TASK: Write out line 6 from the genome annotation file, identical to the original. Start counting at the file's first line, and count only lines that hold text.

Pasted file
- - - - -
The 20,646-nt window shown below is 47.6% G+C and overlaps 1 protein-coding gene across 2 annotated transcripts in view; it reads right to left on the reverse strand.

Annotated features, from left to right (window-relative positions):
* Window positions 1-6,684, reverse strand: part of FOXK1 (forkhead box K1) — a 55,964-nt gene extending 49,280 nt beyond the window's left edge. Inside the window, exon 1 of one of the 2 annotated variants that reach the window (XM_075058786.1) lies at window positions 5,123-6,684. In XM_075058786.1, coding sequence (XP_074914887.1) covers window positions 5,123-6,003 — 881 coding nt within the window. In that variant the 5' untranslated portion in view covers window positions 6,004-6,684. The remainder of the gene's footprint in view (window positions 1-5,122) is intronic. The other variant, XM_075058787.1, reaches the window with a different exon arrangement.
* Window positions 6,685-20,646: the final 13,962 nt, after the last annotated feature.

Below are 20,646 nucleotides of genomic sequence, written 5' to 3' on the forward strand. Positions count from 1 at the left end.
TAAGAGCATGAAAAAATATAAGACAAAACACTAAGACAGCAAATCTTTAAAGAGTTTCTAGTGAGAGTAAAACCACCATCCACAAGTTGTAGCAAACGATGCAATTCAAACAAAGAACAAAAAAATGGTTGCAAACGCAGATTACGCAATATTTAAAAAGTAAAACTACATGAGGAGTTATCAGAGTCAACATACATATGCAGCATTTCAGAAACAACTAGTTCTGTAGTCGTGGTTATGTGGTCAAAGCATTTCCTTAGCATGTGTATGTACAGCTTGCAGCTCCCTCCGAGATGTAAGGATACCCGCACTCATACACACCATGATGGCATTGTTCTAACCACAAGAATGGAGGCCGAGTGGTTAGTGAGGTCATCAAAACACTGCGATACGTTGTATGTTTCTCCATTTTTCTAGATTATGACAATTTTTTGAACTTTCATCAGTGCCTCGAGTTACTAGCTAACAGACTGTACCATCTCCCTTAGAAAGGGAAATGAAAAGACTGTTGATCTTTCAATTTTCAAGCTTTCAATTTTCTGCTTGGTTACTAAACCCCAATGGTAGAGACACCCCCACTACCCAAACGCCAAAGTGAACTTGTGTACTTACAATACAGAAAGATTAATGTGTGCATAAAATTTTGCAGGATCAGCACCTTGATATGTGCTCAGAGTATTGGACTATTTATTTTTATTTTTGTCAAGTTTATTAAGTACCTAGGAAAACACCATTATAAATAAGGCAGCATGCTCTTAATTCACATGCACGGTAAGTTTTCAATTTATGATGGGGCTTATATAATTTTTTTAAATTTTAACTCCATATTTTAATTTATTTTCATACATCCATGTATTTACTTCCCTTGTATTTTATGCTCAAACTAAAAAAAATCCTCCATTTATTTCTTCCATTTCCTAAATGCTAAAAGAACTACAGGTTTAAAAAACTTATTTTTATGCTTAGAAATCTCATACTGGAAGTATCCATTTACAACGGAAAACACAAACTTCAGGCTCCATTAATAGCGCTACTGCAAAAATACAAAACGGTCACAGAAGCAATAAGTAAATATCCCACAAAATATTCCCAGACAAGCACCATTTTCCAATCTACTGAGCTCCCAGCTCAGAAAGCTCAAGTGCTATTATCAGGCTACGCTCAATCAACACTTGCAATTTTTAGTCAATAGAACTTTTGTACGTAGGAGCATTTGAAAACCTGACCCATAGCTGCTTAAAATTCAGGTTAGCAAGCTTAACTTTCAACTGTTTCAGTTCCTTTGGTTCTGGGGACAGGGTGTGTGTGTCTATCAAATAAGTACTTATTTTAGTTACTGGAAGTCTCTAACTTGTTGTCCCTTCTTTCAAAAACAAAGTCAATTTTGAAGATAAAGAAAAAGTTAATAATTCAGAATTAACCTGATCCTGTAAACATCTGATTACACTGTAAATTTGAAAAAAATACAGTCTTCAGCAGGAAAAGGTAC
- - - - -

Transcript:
TAAGAGCATGAAAAAATATAAGACAAAACACTAAGACAGCAAATCTTTAAAGAGTTTCTAGTGAGAGTAAAACCACCATCCACAAGTTGTAGCAAACGATGCAATTCAAACAAAGAACAAAAAAATGGTTGCAAACGCAGATTACGCAATATTTAAAAAGTAAAACTACATGAGGAGTTATCAGAGTCAACATACATATGCAGCATTTCAGAAACAACTAGTTCTGTAGTCGTGGTTATGTGGTCAAAGCATTTCCTTAGCATGTGTATGTACAGCTTGCAGCTCCCTCCGAGATGTAAGGATACCCGCACTCATACACACCATGATGGCATTGTTCTAACCACAAGAATGGAGGCCGAGTGGTTAGTGAGGTCATCAAAACACTGCGATACGTTGTATGTTTCTCCATTTTTCTAGATTATGACAATTTTTTGAACTTTCATCAGTGCCTCGAGTTACTAGCTAACAGACTGTACCATCTCCCTTAGAAAGGGAAATGAAAAGACTGTTGATCTTTCAATTTTCAAGCTTTCAATTTTCTGCTTGGTTACTAAACCCCAATGGTAGAGACACCCCCACTACCCAAACGCCAAAGTGAACTTGTGTACTTACAATACAGAAAGATTAATGTGTGCATAAAATTTTGCAGGATCAGCACCTTGATATGTGCTCAGAGTATTGGACTATTTATTTTTATTTTTGTCAAGTTTATTAAGTACCTAGGAAAACACCATTATAAATAAGGCAGCATGCTCTTAATTCACATGCACGGTAAGTTTTCAATTTATGATGGGGCTTATATAATTTTTTTAAATTTTAACTCCATATTTTAATTTATTTTCATACATCCATGTATTTACTTCCCTTGTATTTTATGCTCAAACTAAAAAAAATCCTCCATTTATTTCTTCCATTTCCTAAATGCTAAAAGAACTACAGGTTTAAAAAACTTATTTTTATGCTTAGAAATCTCATACTGGAAGTATCCATTTACAACGGAAAACACAAACTTCAGGCTCCATTAATAGCGCTACTGCAAAAATACAAAACGGTCACAGAAGCAATAAGTAAATATCCCACAAAATATTCCCAGACAAGCACCATTTTCCAATCTACTGAGCTCCCAGCTCAGAAAGCTCAAGTGCTATTATCAGGCTACGCTCAATCAACACTTGCAATTTTTAGTCAATAGAACTTTTGTACGTAGGAGCATTTGAAAACCTGACCCATAGCTGCTTAAAATTCAGGTTAGCAAGCTTAACTTTCAACTGTTTCAGTTCCTTTGGTTCTGGGGACAGGGTGTGTGTGTCTATCAAATAAGTACTTATTTTAGTTACTGGAAGTCTCTAACTTGTTGTCCCTTCTTTCAAAAACAAAGTCAATTTTGAAGATAAAGAAAAAGTTAATAATTCAGAATTAACCTGATCCTGTAAACATCTGATTACACTGTAAATTTGAAAAAAATACAGTCTTCAGCAGGAAAAGGTAC